Regional Chapter 1999-2000 Award Winners
Psi Chi congratulates these chapters for winning the Regional Chapter Awards for the 1999-2000 year and commends the Psi Chi National Council for its continuing expansion of the Psi Chi award program to recognize outstanding Psi Chi chapters, members, and advisors. Regional Chapter Awards will continue to be presented annually to chapters in each of Psi Chi's six regions. Within each region, there may be chapter winners in each of the two categories of large schools (over 5,000 students) and of small schools (under 5,000 students). Psi Chi chapters that best achieve Psi Chi's purpose "to encourage, stimulate, and maintain excellence in scholarship of the individual members in all fields, particularly in psychology, and to advance the science of psychology" will be named as winners.
Each winning chapter was presented a check for $300 and a certificate suitable for framing to display in the winning chapter's department. The awards are intended to perpetuate the chapters, to identify chapters as role models for others, and to promote the purpose of Psi Chi. The criteria for selecting the winners were evidence of effective chapter activities for the past three years, strict adherence to the application procedures, and creative and effective presentation of application materials. Listed alphabetically, the 1999-2000 winning chapters are as follows:
Eastern Region (small school)
Emporia State University (KS)
Midwestern Region (large school)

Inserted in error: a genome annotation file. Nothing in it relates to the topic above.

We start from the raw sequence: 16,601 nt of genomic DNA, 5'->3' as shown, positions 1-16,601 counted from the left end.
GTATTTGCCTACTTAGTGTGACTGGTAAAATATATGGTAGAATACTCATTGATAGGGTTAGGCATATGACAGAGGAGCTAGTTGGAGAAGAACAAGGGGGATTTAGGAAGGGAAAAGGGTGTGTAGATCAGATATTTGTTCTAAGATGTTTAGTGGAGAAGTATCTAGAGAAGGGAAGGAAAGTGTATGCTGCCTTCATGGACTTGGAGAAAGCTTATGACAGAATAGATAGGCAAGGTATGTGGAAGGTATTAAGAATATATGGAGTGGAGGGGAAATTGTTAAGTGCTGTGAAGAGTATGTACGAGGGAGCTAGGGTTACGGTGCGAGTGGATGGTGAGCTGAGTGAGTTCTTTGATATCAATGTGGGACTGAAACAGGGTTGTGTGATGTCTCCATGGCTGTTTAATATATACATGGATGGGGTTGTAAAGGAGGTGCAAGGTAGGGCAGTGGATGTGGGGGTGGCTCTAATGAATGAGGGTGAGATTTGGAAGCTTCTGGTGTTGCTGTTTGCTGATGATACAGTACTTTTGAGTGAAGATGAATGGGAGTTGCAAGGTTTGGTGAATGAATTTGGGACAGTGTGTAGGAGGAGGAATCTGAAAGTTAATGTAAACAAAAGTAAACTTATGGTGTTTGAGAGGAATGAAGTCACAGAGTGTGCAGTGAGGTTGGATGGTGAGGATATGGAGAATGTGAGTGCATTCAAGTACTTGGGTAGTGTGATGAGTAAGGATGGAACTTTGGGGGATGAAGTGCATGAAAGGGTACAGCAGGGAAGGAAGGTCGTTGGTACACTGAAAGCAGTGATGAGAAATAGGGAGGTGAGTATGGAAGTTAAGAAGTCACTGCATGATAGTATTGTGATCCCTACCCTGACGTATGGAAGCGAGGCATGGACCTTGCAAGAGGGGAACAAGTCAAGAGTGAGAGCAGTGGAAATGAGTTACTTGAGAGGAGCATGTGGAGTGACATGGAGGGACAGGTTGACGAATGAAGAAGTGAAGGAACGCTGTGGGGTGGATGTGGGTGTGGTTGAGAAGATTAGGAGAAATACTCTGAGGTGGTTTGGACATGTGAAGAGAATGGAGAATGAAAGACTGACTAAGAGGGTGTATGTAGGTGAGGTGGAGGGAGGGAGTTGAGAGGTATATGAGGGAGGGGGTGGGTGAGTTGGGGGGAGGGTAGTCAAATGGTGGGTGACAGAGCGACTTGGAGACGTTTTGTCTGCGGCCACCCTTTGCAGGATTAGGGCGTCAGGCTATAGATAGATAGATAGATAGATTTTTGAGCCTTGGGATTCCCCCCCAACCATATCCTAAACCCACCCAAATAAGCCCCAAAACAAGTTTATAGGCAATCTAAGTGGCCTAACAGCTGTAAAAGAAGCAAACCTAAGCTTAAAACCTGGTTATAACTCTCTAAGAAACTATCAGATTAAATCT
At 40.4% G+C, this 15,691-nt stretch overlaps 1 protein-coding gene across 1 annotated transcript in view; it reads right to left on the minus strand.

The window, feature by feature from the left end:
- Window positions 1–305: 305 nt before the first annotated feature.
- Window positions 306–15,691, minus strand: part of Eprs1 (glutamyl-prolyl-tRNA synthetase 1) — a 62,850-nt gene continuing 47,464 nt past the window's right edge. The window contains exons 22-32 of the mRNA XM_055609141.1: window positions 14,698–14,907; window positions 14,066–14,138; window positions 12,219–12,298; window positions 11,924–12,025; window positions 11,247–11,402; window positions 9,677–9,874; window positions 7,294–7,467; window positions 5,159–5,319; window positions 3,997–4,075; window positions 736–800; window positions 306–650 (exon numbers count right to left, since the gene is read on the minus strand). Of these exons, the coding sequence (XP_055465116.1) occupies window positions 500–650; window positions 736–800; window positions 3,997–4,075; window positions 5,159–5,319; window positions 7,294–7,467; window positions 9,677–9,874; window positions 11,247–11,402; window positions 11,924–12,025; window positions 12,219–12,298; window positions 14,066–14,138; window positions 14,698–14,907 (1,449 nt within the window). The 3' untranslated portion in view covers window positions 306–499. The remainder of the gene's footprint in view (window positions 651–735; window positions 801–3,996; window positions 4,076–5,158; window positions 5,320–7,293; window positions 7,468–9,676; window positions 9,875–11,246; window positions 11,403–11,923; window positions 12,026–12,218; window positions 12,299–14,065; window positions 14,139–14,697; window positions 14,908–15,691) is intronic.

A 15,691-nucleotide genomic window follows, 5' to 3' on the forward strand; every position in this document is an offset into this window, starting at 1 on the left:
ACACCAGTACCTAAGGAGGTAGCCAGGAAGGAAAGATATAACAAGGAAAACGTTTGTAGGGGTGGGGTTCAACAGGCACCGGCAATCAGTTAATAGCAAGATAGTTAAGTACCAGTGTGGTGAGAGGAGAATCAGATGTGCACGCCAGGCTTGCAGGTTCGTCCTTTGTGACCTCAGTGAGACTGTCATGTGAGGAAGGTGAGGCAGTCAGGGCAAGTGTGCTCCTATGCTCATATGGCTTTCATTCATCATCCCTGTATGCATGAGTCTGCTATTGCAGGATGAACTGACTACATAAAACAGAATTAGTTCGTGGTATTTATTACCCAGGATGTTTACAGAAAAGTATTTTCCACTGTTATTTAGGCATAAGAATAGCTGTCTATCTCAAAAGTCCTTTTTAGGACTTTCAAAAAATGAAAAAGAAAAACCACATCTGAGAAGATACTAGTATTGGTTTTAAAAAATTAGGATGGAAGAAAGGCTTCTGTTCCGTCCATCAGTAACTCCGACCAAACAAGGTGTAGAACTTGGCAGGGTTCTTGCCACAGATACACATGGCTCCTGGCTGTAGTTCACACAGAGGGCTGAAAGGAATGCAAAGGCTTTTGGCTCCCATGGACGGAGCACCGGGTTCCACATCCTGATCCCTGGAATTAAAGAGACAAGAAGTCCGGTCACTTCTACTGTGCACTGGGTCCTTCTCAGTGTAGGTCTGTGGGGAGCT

Herbert H. Lehman College, CUNY
Eastern Region (large school)
Indiana University East
Midwestern Region (small school)
Southwest Texas State University
Southwestern Region (large school)
The Connecticut College Psi Chi Chapter currently does a lot of on-campus work to educate others about the importance of psychological research. The chapter holds the Annual Psychology Department Conference and publishes the Connecticut College Psychology Journal each year. The journal features the work of members and nonmembers who have submitted research material. In addition, each semester, the chapter invites the college community to watch a movie and engage in the scholarly conversation that follows. After each film, a psychology professor leads conversation about the film's relevance to the field of psychology. Previous movies shown include Eating, Sybil, Primal Fear, As Good as It Gets, and Leaving Las Vegas. The chapter attempts to make the work of the National Honor Society in Psychology visible on campus.
The chapter also supports and recognizes the accomplishments of its individual members. Students work with faculty members to further educate themselves while at the same time working to further the field. Several of the chapter's members have received awards, including the Annual Psi Chi Award, Honorary Undergraduate Fellows of the New England Psychological Association, and Conn Sharp Grants. Activities in which the chapter participates include service on behalf of the Covenant Shelter, a home for children. The chapter sponsors a Halloween party for the shelter, complete with costumes, candy, pumpkins, face painting, and festive games, and also provides stocking stuffers for the children, which chapter members decorate and distribute during the holiday season.
Another major activity undertaken by the chapter was the sponsorship of a booth at the college's annual Harvest Fest. Visitors to the booth were challenged to insert a metal rod into a very small hole without hitting the edge. Successful participants were rewarded with candy. Psi Chi T-shirts were also sold. The chapter uses the annual Harvest Fest booth to raise money and increase awareness about Psi Chi within the community.